US automaker General Motors (GM) plans to save a whopping $26 billion in pension outlays by offering some retirees lump sums and annuities instead of monthly payments.
Under the cost saving plan, around 42,000 salaried retirees and surviving beneficiaries will be eligible to receive a voluntary single lump-sum payment option and others with a continued monthly pension payment securely administered and paid by The Prudential Insurance Company of America.
The Detroit, Michigan-based carmaker plans to purchase a group annuity contract from Prudential under which Prudential will pay and administer future benefit payments to most of the remaining US salaried retirees.
GM expects the transactions to be completed by the end of 2012, and Prudential would then assume responsibility for the benefits covered by the agreement and begin making the benefit payments in January 2013.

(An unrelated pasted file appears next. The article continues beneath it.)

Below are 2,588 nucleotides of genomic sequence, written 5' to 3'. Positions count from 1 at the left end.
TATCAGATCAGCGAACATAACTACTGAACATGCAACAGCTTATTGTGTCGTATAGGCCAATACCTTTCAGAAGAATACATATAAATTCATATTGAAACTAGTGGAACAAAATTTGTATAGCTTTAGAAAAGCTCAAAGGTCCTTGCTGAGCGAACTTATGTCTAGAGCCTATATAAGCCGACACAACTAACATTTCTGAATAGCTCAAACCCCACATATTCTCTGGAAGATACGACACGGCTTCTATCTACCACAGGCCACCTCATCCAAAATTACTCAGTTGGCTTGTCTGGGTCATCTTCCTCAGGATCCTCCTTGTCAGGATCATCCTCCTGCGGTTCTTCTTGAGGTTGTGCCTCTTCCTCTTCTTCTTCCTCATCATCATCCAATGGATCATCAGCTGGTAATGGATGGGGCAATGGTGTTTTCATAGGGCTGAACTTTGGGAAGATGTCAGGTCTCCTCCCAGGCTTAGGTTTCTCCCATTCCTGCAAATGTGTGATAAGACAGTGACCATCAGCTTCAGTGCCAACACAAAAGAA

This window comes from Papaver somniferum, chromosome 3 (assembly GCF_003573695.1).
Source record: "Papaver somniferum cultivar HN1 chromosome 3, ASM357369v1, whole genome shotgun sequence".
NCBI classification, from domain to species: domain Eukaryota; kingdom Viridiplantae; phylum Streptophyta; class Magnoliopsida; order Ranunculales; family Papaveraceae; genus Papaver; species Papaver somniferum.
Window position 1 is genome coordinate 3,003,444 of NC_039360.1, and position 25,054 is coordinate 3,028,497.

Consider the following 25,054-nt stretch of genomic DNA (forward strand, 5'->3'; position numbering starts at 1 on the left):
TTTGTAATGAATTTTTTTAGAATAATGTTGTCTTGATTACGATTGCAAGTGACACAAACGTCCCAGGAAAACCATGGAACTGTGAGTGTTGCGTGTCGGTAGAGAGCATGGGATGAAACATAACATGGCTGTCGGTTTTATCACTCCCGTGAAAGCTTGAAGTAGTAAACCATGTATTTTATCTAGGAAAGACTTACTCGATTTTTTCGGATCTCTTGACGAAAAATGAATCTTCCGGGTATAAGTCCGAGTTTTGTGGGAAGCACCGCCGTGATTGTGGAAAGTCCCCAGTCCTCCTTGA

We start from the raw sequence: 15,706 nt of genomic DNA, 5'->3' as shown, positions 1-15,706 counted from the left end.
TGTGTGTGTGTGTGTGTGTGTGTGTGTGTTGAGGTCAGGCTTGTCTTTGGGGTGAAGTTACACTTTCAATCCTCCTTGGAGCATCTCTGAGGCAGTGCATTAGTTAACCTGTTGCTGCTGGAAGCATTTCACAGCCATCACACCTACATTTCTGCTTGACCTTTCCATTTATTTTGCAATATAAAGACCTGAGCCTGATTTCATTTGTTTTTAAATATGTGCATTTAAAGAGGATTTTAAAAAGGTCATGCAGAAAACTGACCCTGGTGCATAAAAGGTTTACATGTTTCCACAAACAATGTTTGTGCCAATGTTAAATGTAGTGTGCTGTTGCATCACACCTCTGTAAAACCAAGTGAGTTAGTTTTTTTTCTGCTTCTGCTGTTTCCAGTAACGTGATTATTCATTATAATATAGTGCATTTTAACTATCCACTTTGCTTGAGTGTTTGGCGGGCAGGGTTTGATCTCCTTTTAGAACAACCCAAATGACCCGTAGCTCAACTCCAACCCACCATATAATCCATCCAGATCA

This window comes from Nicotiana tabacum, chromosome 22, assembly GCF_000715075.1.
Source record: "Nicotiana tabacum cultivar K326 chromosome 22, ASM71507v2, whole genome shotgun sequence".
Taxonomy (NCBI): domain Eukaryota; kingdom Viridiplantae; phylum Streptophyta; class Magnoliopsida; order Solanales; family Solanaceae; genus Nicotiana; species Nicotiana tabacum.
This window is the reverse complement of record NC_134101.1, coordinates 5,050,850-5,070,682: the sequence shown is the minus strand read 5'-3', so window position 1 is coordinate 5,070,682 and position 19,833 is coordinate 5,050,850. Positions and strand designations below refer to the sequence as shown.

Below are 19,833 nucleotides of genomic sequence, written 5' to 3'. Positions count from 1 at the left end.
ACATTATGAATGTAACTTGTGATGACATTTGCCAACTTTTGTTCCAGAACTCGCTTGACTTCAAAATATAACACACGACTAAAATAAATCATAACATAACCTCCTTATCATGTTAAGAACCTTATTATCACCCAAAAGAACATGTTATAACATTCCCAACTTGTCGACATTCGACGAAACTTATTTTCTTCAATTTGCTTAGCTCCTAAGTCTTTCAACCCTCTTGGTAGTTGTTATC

The proposed changes are applicable only to salaried employees of the company and not hourly employees, whose pension benefits are negotiated directly with the United Auto Workers union.
The move comes two months after its local rival Ford Motors announced that it would offer more than 90,000 salaried employees, former employees and retirees a one-time, lump-sum cash settlement instead of regular pension payments in order to reduce the size of the company's future financial obligations.